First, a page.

Friday, August 30, 2013

Missouri Mom Discovers Common Core Can Erode First Amendment Rights


I received this from Missouri mom Stacy Shore on our Truth in Education email alert system.

This is absolutely worth spreading far and wide.  I know I don't have to tell anyone reading this blog that you can't POSSIBLY research ANY topic if you only have a specific parameter in which to search.  This is truly the kind of thing I think opponents of the Common Core are all afraid of.  

After Stacy's story, please continue reading to find what Mary Byrne,
(an education consultant with a doctorate in education - she's also a mom and a grandmom who sees defense of liberty in this nation an avocation) says about the term "Academic Freedom" - it's an EYE OPENER! 

STACY'S STORY: 
My daughter told me a story a few weeks ago about doing a research paper for one of her classes this past Spring.  (She was a freshman at the time).   She told me that it was particularly difficult to do since she had to use the "common core approved" search engine "SIRS" for 4 of her 6 sources as required by her teacher. I found this to be very troubling, as did she since she said it was almost impossible to support her point of view by being forced to use that search engine to do her research.  
She said that at the top of the search engine site it shows a "Common Core Approved" banner.  

So, I found this information on SIRS:
Targeted resources for student research;

SIRS Knowledge Source (SKS) provides a portal to relevant, credible information carefully hand-selected by our SIRS editorial staff. When students use SKS, they receive best-of content designed to support student research, study, and homework in key curricula subjects. Databases cross-searchable within SKS will vary based on subscription. SIRS Knowledge Source offers National, State, Province and Common Core Standards aligned to content.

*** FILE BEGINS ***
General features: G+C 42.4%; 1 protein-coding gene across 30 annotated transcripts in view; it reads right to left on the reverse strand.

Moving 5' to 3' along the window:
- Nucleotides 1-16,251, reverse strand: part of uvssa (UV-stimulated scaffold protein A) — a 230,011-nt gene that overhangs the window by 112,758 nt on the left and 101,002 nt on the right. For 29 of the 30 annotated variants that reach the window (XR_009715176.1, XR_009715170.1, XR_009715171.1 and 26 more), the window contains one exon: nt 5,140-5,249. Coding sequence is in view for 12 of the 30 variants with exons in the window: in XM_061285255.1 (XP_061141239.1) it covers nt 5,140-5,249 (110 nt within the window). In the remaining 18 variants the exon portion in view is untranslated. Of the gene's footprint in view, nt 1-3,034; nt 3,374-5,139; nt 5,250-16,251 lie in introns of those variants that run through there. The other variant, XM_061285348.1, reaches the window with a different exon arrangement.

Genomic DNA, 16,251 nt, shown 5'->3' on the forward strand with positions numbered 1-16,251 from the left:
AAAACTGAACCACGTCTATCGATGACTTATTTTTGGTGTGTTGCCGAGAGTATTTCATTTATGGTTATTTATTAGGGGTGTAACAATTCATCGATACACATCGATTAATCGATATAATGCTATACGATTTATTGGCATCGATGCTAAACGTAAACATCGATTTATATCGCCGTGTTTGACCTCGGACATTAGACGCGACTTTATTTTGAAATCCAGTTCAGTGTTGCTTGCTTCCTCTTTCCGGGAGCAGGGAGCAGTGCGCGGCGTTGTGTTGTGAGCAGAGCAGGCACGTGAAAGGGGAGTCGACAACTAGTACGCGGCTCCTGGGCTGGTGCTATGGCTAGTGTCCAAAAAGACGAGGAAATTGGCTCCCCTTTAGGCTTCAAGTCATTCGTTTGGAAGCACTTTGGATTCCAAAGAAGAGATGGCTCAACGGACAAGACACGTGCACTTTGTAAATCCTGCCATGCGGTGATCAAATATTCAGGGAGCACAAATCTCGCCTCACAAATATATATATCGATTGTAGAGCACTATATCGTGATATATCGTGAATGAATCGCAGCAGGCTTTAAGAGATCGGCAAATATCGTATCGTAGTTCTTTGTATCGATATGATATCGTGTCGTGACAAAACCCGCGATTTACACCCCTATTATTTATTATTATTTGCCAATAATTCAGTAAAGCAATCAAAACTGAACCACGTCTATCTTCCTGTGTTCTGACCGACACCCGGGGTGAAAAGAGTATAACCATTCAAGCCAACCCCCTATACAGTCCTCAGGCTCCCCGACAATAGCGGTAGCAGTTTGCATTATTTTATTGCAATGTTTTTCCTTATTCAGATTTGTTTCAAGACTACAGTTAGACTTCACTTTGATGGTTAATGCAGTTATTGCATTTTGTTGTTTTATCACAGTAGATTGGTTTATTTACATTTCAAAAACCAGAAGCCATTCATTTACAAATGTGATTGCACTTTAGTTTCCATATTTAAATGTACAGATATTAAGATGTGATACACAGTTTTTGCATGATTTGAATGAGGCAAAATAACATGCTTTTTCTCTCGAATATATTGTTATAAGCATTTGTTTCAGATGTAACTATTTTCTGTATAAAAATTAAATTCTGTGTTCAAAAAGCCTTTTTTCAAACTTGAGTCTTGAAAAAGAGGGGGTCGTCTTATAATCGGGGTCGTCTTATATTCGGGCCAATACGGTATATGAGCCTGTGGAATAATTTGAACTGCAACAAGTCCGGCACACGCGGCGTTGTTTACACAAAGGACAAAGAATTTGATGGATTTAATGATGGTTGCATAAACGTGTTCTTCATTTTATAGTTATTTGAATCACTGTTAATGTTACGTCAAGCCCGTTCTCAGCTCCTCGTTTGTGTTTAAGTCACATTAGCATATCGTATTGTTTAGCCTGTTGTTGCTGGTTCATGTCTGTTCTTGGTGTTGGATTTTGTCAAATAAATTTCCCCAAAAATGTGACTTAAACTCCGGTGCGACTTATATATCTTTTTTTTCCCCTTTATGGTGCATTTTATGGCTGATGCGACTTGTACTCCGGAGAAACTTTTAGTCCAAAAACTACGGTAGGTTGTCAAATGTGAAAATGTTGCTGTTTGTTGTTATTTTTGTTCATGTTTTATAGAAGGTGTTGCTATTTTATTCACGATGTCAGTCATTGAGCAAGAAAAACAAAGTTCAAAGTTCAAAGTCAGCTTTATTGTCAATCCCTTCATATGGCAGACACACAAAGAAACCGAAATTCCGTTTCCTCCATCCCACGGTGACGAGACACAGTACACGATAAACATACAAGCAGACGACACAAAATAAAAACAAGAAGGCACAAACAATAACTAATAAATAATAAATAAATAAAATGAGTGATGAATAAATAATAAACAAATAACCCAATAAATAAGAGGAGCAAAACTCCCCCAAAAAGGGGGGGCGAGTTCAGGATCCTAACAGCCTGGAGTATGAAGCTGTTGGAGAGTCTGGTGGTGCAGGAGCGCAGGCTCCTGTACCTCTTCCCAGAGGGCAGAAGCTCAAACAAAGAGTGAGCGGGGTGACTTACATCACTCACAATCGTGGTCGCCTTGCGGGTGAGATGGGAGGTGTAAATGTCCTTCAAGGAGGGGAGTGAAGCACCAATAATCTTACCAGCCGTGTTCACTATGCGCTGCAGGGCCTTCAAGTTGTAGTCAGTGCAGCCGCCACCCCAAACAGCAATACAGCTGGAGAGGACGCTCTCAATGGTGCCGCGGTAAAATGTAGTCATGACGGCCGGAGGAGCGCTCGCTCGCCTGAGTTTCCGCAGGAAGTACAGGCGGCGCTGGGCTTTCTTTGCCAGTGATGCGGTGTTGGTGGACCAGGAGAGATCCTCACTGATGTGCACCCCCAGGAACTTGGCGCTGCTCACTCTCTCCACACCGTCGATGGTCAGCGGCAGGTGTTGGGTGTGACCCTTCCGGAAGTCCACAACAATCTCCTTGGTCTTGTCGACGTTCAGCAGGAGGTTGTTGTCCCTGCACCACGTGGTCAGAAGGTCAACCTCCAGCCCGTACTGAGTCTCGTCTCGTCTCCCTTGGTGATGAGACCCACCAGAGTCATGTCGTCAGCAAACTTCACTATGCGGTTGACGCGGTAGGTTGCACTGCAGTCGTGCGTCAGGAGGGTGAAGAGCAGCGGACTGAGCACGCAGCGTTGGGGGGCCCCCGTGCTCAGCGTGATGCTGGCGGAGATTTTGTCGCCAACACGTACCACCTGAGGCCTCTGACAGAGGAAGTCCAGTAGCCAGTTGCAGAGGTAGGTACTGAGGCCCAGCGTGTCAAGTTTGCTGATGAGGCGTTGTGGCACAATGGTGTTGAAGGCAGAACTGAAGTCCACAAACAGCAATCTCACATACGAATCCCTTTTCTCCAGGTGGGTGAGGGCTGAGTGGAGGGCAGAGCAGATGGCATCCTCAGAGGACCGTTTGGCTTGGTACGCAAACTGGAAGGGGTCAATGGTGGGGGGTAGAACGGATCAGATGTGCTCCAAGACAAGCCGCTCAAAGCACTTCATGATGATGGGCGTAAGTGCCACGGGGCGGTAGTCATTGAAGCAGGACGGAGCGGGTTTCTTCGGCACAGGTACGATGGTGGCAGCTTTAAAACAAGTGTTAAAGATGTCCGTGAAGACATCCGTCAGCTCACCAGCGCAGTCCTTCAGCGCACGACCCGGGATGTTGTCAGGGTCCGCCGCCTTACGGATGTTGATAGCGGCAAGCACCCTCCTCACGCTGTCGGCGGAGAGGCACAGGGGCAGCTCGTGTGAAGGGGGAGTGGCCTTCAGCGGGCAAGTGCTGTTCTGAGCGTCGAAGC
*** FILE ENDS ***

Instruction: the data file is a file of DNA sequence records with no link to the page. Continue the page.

Use SKS to search these SIRS resources at once, or to link to each SIRS collection:
o    SIRS® Issues Researcher—Covering the pros and cons Leading Issues most studied and debated by students
o    SIRS® Government Reporter—Historic and Government Documents, Directories and Almanacs
o    SIRS® Renaissance—Current perspectives on the arts and humanities
SIRS® WebSelect—Collection of editorially-selected reliable and credible educational website covering all curriculum topics
You will find this web site here

"Hand selected" and "Credible"? How do we know something is credible that has been hand selected?  Those ideas are some that really bother me in this context. Research should not be relegated to "Common Core Approved".

We must put a stop to this madness.  When our children are not free to do research from any credible source they choose in order to get a grade, yet they are directed to a site where the message can be controlled in order to indoctrinate we have real problems. 
Okay, now read Mary Byrne's discussion on Academic Freedom: 
It looks like evidence of government control of information and freedom of speech for legislators to know about.  You may be interested in some information about academic freedom that refers to control of research as creation of a police state. Hmmmmm:

Academic freedom was first introduced as a judicial term of art (a term with a specific legal meaning) by Supreme Court Justice william o. douglas. In Adler v. Board of Education of City of New York, 342 U.S. 485, 72 S. Ct. 380, 96 L. Ed. 517 (1952), the Supreme Court upheld a New York law (N.Y. Civ. Service Law § 12-a) that prohibited employment of teachers in public institutions if they were members of "subversive organizations." In a scathing dissent joined by Justice hugo l. black, Douglas argued that such legislation created a police state and ran contrary to the First Amendment guarantee of free speech.

Justice Douglas equated academic freedom with the pursuit of truth. If academic freedom is the pursuit of truth and is protected by the First Amendment, reasoned Douglas, then the New York law should be struck down because it produced standardized thought. According to Douglas's dissent, the New York law created an academic atmosphere concerned not with intellectual stimulation but with such questions as "Why was the history teacher so openly hostile to Franco's Spain? Who heard overtones of revolution in the English teacher's discussion of The Grapes of Wrath? and What was behind the praise of Soviet progress in metallurgy in the chemistry class?" Douglas conceded that the public school systems need not become "cells for Communist activities," but he reminded the court that the Framers of the Constitution "knew the strength that comes when the mind is free."
ROPE has said time and again that Common Core is MORE THAN STANDARDS.  We have said time and time again that this is about creating FUNDAMENTAL CHANGE IN AMERICA.  I think this article is a really great place to go to get an overall idea of how far Arne Duncan thinks America needs to go.